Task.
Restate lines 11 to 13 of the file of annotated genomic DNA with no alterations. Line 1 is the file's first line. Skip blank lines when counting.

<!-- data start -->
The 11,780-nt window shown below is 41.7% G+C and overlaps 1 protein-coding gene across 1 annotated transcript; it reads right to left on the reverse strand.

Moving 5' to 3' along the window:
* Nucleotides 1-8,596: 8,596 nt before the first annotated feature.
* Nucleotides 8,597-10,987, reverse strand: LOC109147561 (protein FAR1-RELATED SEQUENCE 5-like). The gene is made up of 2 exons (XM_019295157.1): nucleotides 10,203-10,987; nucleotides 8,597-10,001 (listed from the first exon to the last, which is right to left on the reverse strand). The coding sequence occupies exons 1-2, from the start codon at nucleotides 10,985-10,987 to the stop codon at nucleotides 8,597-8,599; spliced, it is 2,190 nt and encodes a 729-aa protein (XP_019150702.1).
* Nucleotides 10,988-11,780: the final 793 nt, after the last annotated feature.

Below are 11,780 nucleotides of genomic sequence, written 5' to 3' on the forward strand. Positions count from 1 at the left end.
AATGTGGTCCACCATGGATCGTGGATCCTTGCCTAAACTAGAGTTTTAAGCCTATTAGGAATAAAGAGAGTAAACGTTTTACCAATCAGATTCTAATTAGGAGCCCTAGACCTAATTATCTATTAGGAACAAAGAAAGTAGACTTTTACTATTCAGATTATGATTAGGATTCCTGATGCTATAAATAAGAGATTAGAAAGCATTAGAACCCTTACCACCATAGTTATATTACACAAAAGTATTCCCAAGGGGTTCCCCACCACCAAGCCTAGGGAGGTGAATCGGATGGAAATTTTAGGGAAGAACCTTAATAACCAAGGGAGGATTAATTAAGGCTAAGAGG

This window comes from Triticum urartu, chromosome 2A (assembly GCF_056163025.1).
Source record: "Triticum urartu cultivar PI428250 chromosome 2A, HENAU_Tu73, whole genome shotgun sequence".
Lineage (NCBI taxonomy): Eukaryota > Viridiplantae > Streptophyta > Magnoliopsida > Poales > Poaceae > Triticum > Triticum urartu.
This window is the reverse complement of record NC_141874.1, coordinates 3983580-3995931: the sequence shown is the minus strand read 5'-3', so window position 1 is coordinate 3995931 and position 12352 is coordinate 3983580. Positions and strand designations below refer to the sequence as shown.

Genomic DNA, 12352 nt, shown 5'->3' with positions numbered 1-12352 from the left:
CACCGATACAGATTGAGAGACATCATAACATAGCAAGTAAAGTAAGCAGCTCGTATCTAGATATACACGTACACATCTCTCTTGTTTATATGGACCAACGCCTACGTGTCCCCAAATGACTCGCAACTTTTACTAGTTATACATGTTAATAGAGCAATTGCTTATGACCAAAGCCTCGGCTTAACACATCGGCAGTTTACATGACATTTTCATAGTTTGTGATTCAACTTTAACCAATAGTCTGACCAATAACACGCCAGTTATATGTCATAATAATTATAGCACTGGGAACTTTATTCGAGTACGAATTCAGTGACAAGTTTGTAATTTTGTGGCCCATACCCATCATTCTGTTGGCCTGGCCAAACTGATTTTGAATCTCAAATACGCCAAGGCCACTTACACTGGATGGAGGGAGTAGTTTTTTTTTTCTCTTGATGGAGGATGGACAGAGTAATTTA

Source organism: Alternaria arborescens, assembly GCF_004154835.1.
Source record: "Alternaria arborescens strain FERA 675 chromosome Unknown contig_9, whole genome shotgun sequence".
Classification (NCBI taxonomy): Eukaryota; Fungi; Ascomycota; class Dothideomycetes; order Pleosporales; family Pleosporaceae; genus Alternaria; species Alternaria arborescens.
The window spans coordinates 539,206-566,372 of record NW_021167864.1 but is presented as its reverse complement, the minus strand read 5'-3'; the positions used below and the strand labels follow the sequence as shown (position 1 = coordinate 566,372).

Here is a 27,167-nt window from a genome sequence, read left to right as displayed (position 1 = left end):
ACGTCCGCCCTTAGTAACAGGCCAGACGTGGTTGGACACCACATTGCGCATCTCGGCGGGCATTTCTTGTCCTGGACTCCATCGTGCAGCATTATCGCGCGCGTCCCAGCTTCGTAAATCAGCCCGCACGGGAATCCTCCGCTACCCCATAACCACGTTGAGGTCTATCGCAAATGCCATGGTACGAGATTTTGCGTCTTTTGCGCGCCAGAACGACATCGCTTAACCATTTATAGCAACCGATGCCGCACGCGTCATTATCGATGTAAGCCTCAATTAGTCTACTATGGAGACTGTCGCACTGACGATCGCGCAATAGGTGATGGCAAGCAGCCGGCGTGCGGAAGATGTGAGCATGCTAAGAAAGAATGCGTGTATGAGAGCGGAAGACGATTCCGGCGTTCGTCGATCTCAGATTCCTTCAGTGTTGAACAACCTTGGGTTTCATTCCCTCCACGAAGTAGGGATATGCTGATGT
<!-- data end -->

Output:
This window is the reverse complement of record NC_141874.1, coordinates 3983580-3995931: the sequence shown is the minus strand read 5'-3', so window position 1 is coordinate 3995931 and position 12352 is coordinate 3983580. Positions and strand designations below refer to the sequence as shown.

Genomic DNA, 12352 nt, shown 5'->3' with positions numbered 1-12352 from the left:
CACCGATACAGATTGAGAGACATCATAACATAGCAAGTAAAGTAAGCAGCTCGTATCTAGATATACACGTACACATCTCTCTTGTTTATATGGACCAACGCCTACGTGTCCCCAAATGACTCGCAACTTTTACTAGTTATACATGTTAATAGAGCAATTGCTTATGACCAAAGCCTCGGCTTAACACATCGGCAGTTTACATGACATTTTCATAGTTTGTGATTCAACTTTAACCAATAGTCTGACCAATAACACGCCAGTTATATGTCATAATAATTATAGCACTGGGAACTTTATTCGAGTACGAATTCAGTGACAAGTTTGTAATTTTGTGGCCCATACCCATCATTCTGTTGGCCTGGCCAAACTGATTTTGAATCTCAAATACGCCAAGGCCACTTACACTGGATGGAGGGAGTAGTTTTTTTTTTCTCTTGATGGAGGATGGACAGAGTAATTTA